Every year several crews of WTA volunteers hike many miles into the Pasayten to spend a week maintaining the extensive trail network in this remote wilderness. In my first year as WTA Executive Director, I was excited to have the chance to visit one of these crews, a group of eight teens and two fearless leaders who worked for a week to replace several failing bridges with more durable elevated trails. But, I knew a visit from the WTA ED was unlikely to be a big treat for our hardworking young volunteers, so decided to bring them a watermelon for an added bonus.
About five years ago, I made the transition to lightweight (not ultra-light) backpacking, and this trip was a good reminder of why that was a good switch. About a half mile down the trail, weighed down by the watermelon and my old extra-large, extra-heavy backpack, I was definitely wondering what was wrong with just bringing chocolate.
The trail starts from Slate Pass with amazing views in all directions. The first three miles were a lovely descent among wildflowers to a rock hop across the Middle Fork Pasayten River (my feet got a little wet). About a half mile beyond the river crossing is the junction with the Robinson Creek Trail. After the junction, the trail is more about forest solitude than big mountain views, although you do get occasional glimpses of the surrounding hillsides. The trail is in good shape, with only a few places of erosion and a couple of downed trees, all of which are easy to avoid.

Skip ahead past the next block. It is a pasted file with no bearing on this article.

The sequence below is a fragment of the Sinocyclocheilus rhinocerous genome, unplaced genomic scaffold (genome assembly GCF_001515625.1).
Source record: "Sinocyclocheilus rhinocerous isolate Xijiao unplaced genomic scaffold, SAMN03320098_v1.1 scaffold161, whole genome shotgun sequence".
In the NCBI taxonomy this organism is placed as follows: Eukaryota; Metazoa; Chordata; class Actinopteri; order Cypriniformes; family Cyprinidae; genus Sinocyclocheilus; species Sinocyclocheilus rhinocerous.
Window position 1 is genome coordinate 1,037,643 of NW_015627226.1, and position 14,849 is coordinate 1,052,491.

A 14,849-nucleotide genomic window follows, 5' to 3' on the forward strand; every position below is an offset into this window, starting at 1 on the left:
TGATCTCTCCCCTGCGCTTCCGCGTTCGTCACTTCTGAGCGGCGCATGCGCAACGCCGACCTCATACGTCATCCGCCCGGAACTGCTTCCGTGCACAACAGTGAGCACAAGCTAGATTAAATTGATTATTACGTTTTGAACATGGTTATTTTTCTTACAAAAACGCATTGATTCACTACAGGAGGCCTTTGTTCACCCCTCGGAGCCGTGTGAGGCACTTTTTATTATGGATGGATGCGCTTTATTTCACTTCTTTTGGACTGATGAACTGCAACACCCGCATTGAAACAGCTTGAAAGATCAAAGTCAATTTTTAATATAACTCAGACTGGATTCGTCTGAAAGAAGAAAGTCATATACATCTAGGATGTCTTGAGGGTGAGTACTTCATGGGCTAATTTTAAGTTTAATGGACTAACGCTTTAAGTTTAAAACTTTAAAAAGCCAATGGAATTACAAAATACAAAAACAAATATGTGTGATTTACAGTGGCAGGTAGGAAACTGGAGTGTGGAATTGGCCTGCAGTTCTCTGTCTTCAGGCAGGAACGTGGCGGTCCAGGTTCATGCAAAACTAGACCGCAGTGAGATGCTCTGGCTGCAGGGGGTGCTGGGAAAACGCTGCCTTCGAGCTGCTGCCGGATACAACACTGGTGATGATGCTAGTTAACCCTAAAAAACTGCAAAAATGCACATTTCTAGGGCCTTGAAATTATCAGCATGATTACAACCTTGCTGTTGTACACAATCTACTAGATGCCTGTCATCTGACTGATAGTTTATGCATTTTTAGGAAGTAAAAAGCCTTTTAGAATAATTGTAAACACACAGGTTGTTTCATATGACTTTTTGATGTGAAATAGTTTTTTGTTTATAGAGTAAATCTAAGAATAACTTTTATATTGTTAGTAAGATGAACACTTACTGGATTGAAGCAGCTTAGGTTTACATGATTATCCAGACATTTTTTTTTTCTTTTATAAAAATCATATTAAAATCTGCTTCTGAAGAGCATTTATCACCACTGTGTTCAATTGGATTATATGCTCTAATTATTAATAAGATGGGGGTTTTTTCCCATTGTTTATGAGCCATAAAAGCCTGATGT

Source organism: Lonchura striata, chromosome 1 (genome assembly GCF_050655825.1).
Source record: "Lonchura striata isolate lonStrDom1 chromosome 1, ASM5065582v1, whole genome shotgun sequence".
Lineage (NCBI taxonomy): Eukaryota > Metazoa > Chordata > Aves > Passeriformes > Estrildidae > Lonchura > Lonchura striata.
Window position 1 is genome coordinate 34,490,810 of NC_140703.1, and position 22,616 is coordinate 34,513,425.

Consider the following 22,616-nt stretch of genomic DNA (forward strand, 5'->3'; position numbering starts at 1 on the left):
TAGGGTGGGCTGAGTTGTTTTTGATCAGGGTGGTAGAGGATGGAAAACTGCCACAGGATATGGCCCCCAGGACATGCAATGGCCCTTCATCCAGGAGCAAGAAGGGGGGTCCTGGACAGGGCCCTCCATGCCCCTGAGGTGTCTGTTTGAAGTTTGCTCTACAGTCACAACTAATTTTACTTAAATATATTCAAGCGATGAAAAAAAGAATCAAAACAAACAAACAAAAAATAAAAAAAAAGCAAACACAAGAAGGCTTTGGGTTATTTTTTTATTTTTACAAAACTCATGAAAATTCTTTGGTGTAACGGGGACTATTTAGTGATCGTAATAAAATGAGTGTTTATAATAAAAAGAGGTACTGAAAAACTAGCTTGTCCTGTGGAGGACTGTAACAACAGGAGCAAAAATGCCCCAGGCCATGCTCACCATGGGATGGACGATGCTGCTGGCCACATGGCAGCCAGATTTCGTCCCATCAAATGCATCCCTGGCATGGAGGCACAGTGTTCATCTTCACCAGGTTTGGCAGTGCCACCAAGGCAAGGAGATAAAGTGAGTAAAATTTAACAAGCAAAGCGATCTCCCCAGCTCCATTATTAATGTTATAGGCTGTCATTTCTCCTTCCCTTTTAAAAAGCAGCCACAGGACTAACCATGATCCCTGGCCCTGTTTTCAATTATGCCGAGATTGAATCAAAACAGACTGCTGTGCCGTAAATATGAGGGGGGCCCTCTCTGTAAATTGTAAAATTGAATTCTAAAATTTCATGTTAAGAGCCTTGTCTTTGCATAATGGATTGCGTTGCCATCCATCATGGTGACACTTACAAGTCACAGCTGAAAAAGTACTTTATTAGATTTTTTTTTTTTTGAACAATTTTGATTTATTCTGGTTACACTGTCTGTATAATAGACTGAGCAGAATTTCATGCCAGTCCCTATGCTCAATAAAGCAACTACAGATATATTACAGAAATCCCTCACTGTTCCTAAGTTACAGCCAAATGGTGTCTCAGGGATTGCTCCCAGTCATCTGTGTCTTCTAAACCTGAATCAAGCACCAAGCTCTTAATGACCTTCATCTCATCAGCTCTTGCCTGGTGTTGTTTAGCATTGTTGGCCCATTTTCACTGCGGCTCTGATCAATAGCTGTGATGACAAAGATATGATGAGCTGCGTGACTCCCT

There weren’t many campsites along the first 12 miles of trail, but two are worth noting. Just past the junction with the Robinson Creek Trail is a spur trail to a large campsite along the river. Also, at approximately 6.5 miles from Slate Pass is another nice campsite just off the trail by the river.
The lower-back strain from the watermelon pushed me to hike as fast as I could and I was not sad to arrive at the WTA crew camp at the junction of the Middle Fork Pasayten/Robinson Creek Trail and Buckskin Ridge Trail.
As expected, the arrival of the watermelon was the most exciting part of my visit, and we chilled it in the river before serving it after dinner. Over the watermelon dessert, I enjoyed hearing from the teens about the work they were doing to improve the trail (a lot of wading in mud; a lot of rock hauling), and I was sad that I didn’t have time to stick around to work with them then next day.
I was on the trail early the next morning headed back to Slate Pass. I was happy to not be carrying the watermelon back out, but even without it, it felt like a very long 12 miles. Thankfully, the last three miles (where you get most of the 2500 feet of elevation gain) were glorious, distracting me somewhat from my misery. And, my spirits were also lifted in the final stretch by running into WTA friend and hiking guide author, Craig Romano, who was doing research for an update to his book, Day Hiking in the North Cascades.
All in all, the trip was a lot of fun, but it also forced me to admit I’m not as spry as I once was: hiking 24 miles in 24 hours was exhausting and my feet are still paying the price.